These images of a galaxy cluster are among the most impressive ever captured

An in-depth look at the universe is offered to us by the VLT telescope, the world’s largest visible light telescope. Recently, it captured fascinating images of a galaxy cluster and revealed impressive cosmic interactions.

telescope VST
Source: European Southern Observatory

Observing galaxies is more than just stargazing; it is a form ofarcheology. By studying the appearance and interactions of a galaxy with its neighbors, astronomers can reconstruct its history. To do this, one of the most powerful tools at their disposal is the telescope VLT also called VSTbased at the ESO Paranal Observatory in Chile.

THE Very Large Telescope (VLT), in service since 2011, plays a crucial role in our understanding of the Universe. A recent example of its capabilities includes the observation of more than 80 young stars forming in regions near our galaxy. These photos show how the VLT can trace the evolution of our universe by capturing planetary forming disks.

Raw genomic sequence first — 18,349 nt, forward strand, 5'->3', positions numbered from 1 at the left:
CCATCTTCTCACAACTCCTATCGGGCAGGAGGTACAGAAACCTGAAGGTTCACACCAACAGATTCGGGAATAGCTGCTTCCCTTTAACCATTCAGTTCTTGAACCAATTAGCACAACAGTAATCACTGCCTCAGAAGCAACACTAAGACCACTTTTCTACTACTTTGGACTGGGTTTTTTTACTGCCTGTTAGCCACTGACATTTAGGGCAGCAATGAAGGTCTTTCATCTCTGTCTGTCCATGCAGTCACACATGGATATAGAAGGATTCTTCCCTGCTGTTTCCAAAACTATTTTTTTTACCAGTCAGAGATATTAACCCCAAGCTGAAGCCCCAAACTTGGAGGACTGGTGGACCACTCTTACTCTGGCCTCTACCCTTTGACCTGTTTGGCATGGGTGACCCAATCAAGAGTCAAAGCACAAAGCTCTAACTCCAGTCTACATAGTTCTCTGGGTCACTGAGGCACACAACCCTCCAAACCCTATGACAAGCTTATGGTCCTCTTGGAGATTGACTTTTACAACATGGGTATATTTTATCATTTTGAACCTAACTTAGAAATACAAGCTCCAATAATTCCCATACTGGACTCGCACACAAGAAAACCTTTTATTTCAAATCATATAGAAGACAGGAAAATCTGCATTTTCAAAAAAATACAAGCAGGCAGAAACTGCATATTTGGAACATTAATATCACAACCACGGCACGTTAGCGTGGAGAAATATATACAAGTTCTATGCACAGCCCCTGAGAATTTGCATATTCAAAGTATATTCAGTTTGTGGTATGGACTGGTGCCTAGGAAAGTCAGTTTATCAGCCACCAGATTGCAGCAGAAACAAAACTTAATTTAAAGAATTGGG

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ESO 510-G13 Source: INAF-VST

The VLT reveals the cosmic mysteries of galaxy clusters

The VLT, the world’s largest visible light telescope, recently captured a series of triptych images, that is, three images arranged together to form a detailed panorama of each observed subject. Among these observations, the galaxy ESO 510-G13 particularly stands out. Located 150 million light years away in the constellation Hydra, it reveals a central halo and a S-shaped disc.

The S-shaped disk of the galaxy ESO 510-G13, for example, could be the result of a collision or a merger with another galaxy in the distant past. This type of configuration is often observed in galaxies that have undergone significant gravitational interactions that have led to deformations of their structures.

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Abell 1689 and HGC 90: Source: INAF-VST

Another impressive image shows the compact group Hickson 90, located 100 million light years away in the southern Pisces constellation. This group is composed of four galaxies which share stars and gas, creating a luminous halo that connects them. This type of interaction is a fascinating example of the dynamics within small galaxy clusters.

Also read – Will dark energy be responsible for the end of the universe? This study addresses the question

The most distant image captured by the VST is that of the cluster Abell 1689, located more than 2.3 billion light years away in the constellation Virgo. This cluster contains more than 200 galaxieswhose colossal mass distorts space-time around them, creating a gravitational lens that distorts the light of the galaxies behind. These extraordinary observations are valuable for the scientific community and promise new discoveries in the months to come.

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